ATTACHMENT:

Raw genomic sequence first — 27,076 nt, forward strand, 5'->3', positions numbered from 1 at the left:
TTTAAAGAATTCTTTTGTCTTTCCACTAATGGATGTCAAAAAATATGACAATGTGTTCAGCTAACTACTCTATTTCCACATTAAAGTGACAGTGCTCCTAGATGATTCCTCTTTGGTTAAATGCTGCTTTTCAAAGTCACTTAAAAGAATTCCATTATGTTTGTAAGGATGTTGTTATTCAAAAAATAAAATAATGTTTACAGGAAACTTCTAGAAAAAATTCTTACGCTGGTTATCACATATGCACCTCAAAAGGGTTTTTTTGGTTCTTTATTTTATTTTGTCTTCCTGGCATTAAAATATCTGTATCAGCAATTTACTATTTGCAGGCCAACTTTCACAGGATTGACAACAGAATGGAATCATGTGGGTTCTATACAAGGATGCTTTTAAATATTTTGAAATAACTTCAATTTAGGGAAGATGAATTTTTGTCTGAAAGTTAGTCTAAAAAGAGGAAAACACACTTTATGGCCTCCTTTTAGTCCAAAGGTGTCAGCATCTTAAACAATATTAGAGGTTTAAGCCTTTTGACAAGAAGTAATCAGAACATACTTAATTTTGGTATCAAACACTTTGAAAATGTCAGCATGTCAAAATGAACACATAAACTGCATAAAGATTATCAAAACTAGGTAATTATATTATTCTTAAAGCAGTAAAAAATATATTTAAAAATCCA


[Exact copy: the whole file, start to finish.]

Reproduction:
Raw genomic sequence first — 27,076 nt, forward strand, 5'->3', positions numbered from 1 at the left:
TTTAAAGAATTCTTTTGTCTTTCCACTAATGGATGTCAAAAAATATGACAATGTGTTCAGCTAACTACTCTATTTCCACATTAAAGTGACAGTGCTCCTAGATGATTCCTCTTTGGTTAAATGCTGCTTTTCAAAGTCACTTAAAAGAATTCCATTATGTTTGTAAGGATGTTGTTATTCAAAAAATAAAATAATGTTTACAGGAAACTTCTAGAAAAAATTCTTACGCTGGTTATCACATATGCACCTCAAAAGGGTTTTTTTGGTTCTTTATTTTATTTTGTCTTCCTGGCATTAAAATATCTGTATCAGCAATTTACTATTTGCAGGCCAACTTTCACAGGATTGACAACAGAATGGAATCATGTGGGTTCTATACAAGGATGCTTTTAAATATTTTGAAATAACTTCAATTTAGGGAAGATGAATTTTTGTCTGAAAGTTAGTCTAAAAAGAGGAAAACACACTTTATGGCCTCCTTTTAGTCCAAAGGTGTCAGCATCTTAAACAATATTAGAGGTTTAAGCCTTTTGACAAGAAGTAATCAGAACATACTTAATTTTGGTATCAAACACTTTGAAAATGTCAGCATGTCAAAATGAACACATAAACTGCATAAAGATTATCAAAACTAGGTAATTATATTATTCTTAAAGCAGTAAAAAATATATTTAAAAATCCA